The phone doesn't have a charging port, or any ports at all. It doesn't even have a screen.
But it will give you 10 hours of talk time on its replaceable AA battery, which will keep for 15 years if the phone isn't used.
Meant for use in emergencies and natural disasters, this phone is called the SpareOne. It has only the bare necessities - a number keypad, dial and hang-up buttons, and basic volume control. It also has a small flashlight and an "emergency call" button that automatically dials the local authorities when pressed.
The device is on display at the Computex exhibition, running this week in Taiwan. It is very light and easy to use, and feels perfect for tossing into a glove compartment, backpack, or suitcase. The phone weighs just 75 grams and measures 120 mm by 60 mm - about the size of a candy bar.
It easily pops open for swapping out the battery or adding a SIM card, which the user must provide, although it is designed to "borrow" the SIM from another phone during emergencies. The SpareOne comes with a single AA Energizer lithium battery, and the company says batteries from other makers may provide less talk and shelf time.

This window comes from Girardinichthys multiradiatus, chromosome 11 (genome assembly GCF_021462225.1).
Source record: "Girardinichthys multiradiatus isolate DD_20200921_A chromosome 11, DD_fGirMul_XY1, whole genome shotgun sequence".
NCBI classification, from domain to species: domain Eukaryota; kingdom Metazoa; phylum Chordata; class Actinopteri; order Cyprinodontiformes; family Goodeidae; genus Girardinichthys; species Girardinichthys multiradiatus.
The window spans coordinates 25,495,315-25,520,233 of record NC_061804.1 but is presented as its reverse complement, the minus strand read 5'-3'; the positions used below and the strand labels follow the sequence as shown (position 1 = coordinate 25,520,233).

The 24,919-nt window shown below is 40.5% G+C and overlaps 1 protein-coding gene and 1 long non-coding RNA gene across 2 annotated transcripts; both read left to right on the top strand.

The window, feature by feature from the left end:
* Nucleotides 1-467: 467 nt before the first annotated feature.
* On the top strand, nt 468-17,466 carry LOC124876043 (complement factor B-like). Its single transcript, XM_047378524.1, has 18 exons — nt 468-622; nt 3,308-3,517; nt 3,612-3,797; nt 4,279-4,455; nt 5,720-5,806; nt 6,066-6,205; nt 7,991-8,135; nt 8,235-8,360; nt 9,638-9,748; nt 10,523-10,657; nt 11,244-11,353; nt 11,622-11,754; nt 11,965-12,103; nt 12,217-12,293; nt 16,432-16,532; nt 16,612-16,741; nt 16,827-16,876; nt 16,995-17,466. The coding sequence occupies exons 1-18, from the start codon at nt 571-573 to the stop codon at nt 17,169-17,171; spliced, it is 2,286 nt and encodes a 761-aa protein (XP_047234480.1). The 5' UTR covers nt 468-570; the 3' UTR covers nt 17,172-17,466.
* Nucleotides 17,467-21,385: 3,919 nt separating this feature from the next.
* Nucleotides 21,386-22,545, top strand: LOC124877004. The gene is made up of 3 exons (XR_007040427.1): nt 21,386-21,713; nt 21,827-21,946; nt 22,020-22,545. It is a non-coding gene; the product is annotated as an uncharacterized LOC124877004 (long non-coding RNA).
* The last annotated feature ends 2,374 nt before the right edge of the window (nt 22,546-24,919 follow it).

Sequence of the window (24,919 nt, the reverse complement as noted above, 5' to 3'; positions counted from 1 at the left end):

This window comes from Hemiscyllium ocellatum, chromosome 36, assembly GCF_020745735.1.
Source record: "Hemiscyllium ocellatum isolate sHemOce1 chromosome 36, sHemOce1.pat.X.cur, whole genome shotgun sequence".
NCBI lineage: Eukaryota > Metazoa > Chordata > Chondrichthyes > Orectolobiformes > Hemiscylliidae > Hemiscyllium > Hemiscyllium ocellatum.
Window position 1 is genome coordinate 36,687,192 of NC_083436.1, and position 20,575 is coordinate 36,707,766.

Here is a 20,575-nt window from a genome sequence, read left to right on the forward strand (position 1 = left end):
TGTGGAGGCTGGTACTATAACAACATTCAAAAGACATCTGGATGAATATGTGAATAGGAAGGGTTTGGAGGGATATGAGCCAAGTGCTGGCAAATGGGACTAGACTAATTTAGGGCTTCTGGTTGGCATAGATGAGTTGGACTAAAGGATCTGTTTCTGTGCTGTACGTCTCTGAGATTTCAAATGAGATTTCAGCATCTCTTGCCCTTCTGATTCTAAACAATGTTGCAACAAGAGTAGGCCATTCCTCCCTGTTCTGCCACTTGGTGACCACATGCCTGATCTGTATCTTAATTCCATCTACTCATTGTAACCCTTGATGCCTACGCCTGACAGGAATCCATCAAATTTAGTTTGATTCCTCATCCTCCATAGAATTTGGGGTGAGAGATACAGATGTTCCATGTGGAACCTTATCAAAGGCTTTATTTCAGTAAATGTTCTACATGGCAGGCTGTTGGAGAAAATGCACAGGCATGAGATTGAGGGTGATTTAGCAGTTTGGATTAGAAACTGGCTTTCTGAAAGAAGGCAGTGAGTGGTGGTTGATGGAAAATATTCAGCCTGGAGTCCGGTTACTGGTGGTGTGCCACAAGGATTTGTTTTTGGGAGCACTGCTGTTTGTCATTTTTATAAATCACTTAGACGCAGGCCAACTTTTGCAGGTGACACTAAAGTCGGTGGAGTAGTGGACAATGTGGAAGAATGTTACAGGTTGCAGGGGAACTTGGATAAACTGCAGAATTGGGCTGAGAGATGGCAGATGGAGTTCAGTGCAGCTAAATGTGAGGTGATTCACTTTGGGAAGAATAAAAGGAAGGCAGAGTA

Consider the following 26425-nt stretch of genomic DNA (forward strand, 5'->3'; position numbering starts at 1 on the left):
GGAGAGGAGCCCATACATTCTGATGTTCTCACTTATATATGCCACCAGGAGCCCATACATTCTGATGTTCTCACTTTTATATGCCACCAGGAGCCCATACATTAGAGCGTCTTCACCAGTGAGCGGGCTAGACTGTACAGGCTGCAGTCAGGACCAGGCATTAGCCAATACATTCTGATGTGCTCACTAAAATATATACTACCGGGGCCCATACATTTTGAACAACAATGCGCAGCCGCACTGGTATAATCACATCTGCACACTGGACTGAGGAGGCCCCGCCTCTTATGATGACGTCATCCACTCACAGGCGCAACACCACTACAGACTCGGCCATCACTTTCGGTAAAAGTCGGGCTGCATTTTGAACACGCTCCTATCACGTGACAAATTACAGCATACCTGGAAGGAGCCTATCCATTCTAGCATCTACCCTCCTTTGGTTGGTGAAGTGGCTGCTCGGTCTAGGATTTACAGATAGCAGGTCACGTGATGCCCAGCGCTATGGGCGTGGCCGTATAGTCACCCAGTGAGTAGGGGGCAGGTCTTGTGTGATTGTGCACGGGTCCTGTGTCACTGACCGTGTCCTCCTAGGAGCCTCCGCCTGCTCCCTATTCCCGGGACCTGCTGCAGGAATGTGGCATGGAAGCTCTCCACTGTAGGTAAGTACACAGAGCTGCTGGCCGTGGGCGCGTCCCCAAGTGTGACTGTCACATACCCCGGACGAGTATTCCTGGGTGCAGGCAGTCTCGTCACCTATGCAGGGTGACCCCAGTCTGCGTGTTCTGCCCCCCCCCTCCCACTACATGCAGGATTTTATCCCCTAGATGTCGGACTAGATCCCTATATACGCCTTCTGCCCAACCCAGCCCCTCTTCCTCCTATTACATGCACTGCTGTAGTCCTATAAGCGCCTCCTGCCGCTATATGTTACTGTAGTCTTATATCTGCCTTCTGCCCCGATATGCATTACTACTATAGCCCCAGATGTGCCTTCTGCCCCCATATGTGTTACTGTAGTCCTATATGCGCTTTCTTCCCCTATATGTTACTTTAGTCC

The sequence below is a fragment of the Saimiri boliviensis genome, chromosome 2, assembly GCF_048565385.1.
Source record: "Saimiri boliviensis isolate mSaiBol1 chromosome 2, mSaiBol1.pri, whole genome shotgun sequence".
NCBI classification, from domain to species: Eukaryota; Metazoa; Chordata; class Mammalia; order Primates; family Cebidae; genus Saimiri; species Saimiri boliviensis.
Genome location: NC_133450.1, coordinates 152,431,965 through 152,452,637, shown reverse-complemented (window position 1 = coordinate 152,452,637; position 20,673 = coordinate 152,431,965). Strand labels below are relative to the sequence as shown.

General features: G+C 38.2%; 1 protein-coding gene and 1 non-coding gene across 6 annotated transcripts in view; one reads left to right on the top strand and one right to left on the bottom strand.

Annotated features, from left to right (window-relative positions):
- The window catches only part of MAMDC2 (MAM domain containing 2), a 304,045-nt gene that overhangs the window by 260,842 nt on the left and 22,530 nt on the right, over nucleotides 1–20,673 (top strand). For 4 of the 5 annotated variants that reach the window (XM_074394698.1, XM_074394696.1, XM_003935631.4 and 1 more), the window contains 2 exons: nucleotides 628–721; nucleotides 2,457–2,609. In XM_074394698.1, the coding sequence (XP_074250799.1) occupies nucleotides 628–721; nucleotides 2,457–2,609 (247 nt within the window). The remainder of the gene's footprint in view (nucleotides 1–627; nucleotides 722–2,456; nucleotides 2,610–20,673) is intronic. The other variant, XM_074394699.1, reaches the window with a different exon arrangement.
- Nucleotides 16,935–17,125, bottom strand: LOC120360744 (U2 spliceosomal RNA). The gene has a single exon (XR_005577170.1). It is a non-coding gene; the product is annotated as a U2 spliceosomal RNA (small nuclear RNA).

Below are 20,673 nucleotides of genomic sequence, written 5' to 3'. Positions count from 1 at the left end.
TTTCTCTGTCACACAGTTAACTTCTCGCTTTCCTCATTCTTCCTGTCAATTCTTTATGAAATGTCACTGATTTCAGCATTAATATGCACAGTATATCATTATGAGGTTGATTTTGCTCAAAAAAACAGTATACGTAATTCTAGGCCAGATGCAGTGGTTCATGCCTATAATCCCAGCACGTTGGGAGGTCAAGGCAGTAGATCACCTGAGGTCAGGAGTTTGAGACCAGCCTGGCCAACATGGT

To compensate for its lack of screen and texting ability, the phone automatically responds with a message asking for a direct call when someone texts it.
It was developed by a subsidiary of TennRich International, a Taiwan-based electronics component and rechargeable battery producer.
The phone went on sale in the U.S. from April on a company website for US$70, and a company spokeswoman said it sold about 2,000 units in its first month. The company plans to launch in Europe and Asia this year, and is also marketing the handset to rental car companies and mobile operators. The pricing of the device in Asia and Europe has not been finalized.
This isn't the first mobile to use disposable batteries for power. The FrvrOn basic handset manufactured by Olive Telecom in India has a traditional rechargeable battery but can also run off a single, replaceable AAA battery.